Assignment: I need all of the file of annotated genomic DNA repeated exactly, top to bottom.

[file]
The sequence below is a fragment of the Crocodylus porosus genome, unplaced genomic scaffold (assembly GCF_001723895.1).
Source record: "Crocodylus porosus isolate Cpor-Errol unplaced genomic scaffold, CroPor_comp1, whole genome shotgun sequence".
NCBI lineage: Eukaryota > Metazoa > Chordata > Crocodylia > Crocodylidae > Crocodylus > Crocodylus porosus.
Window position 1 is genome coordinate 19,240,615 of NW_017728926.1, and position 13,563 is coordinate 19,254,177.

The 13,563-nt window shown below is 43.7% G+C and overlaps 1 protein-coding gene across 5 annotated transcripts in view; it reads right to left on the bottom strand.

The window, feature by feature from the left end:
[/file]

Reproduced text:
The sequence below is a fragment of the Crocodylus porosus genome, unplaced genomic scaffold (assembly GCF_001723895.1).
Source record: "Crocodylus porosus isolate Cpor-Errol unplaced genomic scaffold, CroPor_comp1, whole genome shotgun sequence".
NCBI lineage: Eukaryota > Metazoa > Chordata > Crocodylia > Crocodylidae > Crocodylus > Crocodylus porosus.
Window position 1 is genome coordinate 19,240,615 of NW_017728926.1, and position 13,563 is coordinate 19,254,177.

The 13,563-nt window shown below is 43.7% G+C and overlaps 1 protein-coding gene across 5 annotated transcripts in view; it reads right to left on the bottom strand.

The window, feature by feature from the left end: